Home » Core Java » apache » ANT » Apache Ant Delete Example

About Simranjit Singh

Simranjit Singh has graduated from Computer Science Department of the Guru Nanak Dev University of Amritsar, Punjab, India. He also holds a Master degree in Software Engineering from the Birla Institute of Technology & Science of Pilani, Rajasthan, India. He works as a Senior Consultant in the e-commerce sector where he is mainly involved with projects based on Java and Big Data technologies.

Apache Ant Delete Example

In this article, we will create an Apache Ant Delete Example.

1. Introduction

Ant was the first build tool that was created for building Java applications. Ant is implemented in Java, and its build scripts are written in XML. The XML build scripts were easier to understand than the “make” files at that time, so Ant quickly became popular as a build tool among Java developers. Additionally, Ant is an open-source project which made it available for free to all developers.

Apache Ant Delete

Just to recap, a “Java build tool” is a tool that can compile Java code, run the unit tests for it, package the compiled classes into a JAR file, and many, many other things. You specify what to build (and sometimes how) in a build script. This build script can then be executed again and again by the build tool. This is much easier, faster, and less error-prone than performing all these tasks manually.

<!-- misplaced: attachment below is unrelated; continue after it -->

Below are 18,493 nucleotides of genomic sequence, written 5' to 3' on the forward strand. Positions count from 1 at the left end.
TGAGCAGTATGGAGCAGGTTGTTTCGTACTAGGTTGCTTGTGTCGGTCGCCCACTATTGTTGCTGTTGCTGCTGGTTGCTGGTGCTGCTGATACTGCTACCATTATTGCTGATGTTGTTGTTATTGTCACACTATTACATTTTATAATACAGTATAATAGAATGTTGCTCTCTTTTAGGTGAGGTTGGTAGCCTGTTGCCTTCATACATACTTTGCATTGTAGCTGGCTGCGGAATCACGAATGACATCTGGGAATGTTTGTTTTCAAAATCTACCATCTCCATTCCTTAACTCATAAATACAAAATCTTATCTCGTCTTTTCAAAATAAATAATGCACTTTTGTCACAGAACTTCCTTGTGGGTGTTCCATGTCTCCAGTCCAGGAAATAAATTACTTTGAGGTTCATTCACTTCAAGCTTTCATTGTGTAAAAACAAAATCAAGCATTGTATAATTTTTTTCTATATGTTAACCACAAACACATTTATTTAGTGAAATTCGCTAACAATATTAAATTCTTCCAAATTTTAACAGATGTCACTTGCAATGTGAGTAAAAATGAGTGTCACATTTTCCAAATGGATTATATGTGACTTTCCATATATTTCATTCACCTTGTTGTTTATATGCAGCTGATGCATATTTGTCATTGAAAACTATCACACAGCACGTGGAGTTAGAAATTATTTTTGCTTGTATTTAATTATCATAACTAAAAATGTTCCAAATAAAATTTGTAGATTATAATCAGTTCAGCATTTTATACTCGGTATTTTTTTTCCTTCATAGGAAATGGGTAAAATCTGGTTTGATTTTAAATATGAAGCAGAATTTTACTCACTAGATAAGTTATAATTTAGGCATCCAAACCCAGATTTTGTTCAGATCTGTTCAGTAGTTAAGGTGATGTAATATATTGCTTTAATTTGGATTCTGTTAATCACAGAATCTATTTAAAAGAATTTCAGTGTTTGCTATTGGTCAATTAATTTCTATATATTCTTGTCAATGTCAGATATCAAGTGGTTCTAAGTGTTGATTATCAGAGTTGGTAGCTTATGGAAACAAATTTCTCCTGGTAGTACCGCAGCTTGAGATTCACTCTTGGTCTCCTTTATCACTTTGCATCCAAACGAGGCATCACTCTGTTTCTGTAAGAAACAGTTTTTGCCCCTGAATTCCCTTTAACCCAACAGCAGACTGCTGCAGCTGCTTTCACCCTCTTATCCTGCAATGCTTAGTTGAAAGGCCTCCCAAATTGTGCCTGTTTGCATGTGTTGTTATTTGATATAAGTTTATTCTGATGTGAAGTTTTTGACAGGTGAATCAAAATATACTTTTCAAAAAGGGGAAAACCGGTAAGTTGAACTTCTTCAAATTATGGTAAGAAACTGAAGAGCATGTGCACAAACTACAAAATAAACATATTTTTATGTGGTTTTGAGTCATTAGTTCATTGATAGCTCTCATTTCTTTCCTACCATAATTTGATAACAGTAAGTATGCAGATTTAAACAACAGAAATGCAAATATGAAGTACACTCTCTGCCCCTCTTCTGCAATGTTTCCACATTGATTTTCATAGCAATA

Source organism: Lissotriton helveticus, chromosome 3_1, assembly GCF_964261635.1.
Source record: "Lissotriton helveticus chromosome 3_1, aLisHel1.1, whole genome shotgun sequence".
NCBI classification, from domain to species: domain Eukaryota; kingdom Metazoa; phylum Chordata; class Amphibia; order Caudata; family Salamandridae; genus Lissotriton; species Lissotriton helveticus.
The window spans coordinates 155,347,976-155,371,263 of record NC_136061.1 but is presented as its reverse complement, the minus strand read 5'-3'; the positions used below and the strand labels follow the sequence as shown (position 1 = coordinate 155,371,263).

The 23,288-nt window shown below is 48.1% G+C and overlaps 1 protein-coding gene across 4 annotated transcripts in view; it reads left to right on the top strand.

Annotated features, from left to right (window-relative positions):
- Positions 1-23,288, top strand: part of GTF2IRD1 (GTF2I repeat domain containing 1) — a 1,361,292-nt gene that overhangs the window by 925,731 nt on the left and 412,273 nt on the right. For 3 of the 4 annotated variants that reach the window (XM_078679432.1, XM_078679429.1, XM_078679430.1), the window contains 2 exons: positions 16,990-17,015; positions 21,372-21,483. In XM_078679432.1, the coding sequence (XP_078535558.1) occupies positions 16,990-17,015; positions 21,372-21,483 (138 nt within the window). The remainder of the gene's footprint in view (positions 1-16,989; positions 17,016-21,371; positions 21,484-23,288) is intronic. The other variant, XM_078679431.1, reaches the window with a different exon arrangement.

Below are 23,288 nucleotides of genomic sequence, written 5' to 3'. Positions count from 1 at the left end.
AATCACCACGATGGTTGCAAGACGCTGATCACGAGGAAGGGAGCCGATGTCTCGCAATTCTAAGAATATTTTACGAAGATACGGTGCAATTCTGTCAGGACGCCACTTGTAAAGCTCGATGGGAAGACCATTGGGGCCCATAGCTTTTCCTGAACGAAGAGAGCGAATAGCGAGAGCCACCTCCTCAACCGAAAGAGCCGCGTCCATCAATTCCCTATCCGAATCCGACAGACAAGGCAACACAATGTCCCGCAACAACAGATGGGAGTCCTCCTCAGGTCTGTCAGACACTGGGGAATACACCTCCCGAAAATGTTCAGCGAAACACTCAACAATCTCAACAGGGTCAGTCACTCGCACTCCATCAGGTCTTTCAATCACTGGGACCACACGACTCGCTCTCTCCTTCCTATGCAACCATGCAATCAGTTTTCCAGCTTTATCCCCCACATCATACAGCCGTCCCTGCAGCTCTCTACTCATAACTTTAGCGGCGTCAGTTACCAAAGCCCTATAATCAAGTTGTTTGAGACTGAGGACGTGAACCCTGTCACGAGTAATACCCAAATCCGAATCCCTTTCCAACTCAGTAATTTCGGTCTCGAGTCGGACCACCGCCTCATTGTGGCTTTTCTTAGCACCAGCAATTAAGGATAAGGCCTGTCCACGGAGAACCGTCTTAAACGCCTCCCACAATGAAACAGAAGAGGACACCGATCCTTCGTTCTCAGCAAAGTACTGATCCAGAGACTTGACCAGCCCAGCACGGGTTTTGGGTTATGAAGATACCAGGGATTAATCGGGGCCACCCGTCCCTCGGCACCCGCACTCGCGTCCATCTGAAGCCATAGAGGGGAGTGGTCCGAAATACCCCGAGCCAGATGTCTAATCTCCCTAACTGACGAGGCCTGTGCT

2. Ant Core Concepts

The Ant core concepts are:

  • Projects
  • Properties
  • Targets
  • Tasks
  • Build scripts

An Ant project contains all the information necessary to build some software projects using Ant. An Ant project is contained within an Ant build script (a file).

An Ant property is a key, value pair which you can specify. Properties typically contain information used in the build process, like directory names, file names, server names, or whatever else you may need in your project.